Mr. JAMES: They were just sleep in an open place. Open place, and when rain comes, they just stand up, when the rain is over, you find them go back to sleep in a wet place.

FRANK: He saw so many kids in the streets that a few years ago, he decided to get organized. He petitioned the district of Gulu to help open up a formal shelter for the young night commuters. But that shelter was quickly overwhelmed. Several community volunteers opened additional spaces for the kids and Kadega directs the largest one. It's called Charity for Peace. It functions nearly entirely by international donations.

Charity for Peace Night Commuters Center is a large fenced-in lot, with a single armed guard by the door. Inside, there are several cement blocks shelter. They can fit 1000 kids if they sleep side by side. There are five latrines and one big water tank. And nowadays, there's plenty of open space for the kids to run around.

The number of night commuters began to drop nearly a year ago after the Lord's Resistance Army and the government of Uganda agreed to ceasefire. But many kids continue to commute for different reasons.

Mr. JAMES: When children go back, they're apparently like running away from responsibility now. And also, the HIV group - their parents have died all.

FRANK: The children don't know who to trust.

Mr. JAMES: They don't trust to sleep on, they don't trust their parents because they were not with their parent. That's another big war we are going to fight.

FRANK: And to complicate things even more, Kadega James is starting to see former LRA soldiers back in the towns they once terrorized. Most are still teenagers and just trying to recover a scrap of what's left of their childhood. Their trauma is like a new uniform.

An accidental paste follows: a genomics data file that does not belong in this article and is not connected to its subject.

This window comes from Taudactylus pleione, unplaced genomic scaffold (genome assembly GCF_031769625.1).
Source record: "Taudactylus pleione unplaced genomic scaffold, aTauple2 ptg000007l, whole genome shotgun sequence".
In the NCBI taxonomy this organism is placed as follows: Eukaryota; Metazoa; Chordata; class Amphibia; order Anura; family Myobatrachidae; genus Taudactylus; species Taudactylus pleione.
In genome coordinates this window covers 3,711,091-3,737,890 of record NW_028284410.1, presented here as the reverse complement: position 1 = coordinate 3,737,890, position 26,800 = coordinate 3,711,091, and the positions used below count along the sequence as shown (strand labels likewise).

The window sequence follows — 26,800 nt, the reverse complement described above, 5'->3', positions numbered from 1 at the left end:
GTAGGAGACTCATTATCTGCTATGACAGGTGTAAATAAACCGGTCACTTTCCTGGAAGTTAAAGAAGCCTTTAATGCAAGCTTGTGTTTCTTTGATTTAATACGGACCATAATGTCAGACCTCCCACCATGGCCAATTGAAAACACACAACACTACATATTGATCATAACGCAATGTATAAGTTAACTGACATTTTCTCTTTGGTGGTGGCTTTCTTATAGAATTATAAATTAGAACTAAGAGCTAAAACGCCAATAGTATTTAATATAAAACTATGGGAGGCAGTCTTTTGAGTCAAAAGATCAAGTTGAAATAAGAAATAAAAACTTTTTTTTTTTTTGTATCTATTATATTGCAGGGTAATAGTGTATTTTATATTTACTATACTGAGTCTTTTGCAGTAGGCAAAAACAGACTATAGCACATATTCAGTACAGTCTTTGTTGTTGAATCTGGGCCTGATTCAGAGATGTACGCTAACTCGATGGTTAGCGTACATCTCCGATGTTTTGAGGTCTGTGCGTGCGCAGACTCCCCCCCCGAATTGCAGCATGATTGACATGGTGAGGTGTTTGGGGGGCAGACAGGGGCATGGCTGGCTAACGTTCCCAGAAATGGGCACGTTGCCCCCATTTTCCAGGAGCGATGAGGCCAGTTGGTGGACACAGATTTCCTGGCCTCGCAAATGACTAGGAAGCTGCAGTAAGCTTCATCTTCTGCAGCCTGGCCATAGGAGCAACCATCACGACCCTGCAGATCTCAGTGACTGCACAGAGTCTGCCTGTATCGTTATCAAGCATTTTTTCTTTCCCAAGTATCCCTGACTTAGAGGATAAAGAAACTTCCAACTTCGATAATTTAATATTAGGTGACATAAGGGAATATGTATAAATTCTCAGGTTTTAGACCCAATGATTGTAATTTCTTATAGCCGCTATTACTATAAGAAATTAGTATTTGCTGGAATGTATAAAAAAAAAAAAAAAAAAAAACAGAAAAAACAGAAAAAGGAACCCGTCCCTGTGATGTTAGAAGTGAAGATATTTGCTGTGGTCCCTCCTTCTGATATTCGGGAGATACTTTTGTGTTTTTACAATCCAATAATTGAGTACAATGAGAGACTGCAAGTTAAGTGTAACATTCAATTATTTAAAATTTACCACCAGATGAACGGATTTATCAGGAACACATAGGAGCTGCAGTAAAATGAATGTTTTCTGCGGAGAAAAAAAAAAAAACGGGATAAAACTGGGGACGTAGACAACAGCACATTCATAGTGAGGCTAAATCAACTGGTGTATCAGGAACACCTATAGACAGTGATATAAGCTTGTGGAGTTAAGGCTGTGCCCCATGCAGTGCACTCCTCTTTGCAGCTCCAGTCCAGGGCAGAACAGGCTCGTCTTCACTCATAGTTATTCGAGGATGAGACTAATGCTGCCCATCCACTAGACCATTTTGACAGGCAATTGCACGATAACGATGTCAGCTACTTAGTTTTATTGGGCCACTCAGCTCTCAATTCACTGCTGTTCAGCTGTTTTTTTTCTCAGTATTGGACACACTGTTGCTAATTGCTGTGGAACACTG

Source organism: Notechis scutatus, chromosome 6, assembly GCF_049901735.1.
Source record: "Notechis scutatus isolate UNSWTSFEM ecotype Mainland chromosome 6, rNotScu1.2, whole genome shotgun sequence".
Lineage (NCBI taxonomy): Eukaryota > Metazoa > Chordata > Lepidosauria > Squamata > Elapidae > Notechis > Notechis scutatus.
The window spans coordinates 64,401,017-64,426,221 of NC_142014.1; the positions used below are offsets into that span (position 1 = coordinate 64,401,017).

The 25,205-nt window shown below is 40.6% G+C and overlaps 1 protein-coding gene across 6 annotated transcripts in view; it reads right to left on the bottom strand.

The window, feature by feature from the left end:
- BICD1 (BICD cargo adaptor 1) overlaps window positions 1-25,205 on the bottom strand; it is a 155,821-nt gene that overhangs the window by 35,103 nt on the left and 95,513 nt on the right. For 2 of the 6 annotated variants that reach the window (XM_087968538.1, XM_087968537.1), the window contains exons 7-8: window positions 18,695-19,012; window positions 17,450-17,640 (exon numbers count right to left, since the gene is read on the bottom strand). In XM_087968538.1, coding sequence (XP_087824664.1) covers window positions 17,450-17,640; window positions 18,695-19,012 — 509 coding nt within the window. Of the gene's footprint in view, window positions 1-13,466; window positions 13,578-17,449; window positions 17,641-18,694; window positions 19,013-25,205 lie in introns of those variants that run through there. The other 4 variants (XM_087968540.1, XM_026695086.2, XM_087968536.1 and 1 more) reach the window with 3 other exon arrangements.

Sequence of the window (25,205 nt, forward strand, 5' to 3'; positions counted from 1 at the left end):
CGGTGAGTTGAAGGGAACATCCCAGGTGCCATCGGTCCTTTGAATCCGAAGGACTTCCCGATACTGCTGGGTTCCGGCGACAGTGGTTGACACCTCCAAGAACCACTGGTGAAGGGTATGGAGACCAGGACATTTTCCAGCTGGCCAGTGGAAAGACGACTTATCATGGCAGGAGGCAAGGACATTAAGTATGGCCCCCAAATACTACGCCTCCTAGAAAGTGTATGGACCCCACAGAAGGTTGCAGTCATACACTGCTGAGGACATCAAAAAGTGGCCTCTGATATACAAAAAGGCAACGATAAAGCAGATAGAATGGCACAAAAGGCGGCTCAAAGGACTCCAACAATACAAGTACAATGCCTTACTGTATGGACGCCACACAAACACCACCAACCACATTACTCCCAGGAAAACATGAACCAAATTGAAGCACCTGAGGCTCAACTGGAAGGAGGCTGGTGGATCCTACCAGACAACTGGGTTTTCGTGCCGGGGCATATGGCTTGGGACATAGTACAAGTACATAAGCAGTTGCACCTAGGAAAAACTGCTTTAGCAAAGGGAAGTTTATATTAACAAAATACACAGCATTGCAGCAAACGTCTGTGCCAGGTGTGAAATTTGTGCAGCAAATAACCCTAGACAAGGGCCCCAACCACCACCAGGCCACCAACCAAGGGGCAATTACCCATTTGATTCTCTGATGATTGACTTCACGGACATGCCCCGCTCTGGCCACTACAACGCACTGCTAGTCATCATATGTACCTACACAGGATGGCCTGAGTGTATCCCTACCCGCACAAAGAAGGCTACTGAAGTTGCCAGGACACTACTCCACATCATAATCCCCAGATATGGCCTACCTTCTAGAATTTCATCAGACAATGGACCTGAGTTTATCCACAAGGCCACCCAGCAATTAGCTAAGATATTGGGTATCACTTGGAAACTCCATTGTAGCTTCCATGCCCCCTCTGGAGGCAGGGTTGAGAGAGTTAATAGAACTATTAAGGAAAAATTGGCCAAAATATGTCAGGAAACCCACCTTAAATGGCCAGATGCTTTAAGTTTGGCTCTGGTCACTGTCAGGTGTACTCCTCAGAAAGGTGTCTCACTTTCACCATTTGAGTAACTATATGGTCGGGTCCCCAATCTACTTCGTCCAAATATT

Mr. JAMES: The child, which everyday comes into my mind. This child was forced to kill the parent. Kill his own parent when they were sleeping. He killed the mother, then he killed the father. He killed his brother, and killed his sister. He told me, I don't sleep. I don't sleep. I might - always see my mother crying in front of me. I will see my father crying in front of me. I see my sister crying in front of me. I want to die.

FRANK: Kadega continues to council all the kids that come to Charity for Peace. He believes they deserve a place to sleep, relax and study, to feel safe making friends, and just be a kid.

(Soundbite of children singing)

FRANK: He gets discouraged from time to time, but leans back on one basic idea. Kadega wants kids from the north to remember what it used to mean to be from northern Uganda, before the LRA and the government fighting, before the fear and the danger, and the killings and abductions.

Mr. JAMES: I am very proud of being a person from the north. We are clear-headed people. And our (unintelligible) willingly welcome anybody. We are not mean. It's straight. Straight if it's something is wrong, he tells you this is wrong. I don't want it. This is why we are unique in Uganda.

(Soundbite of children singing)

FRANK: For NPR News, I'm Jocelyn Frank.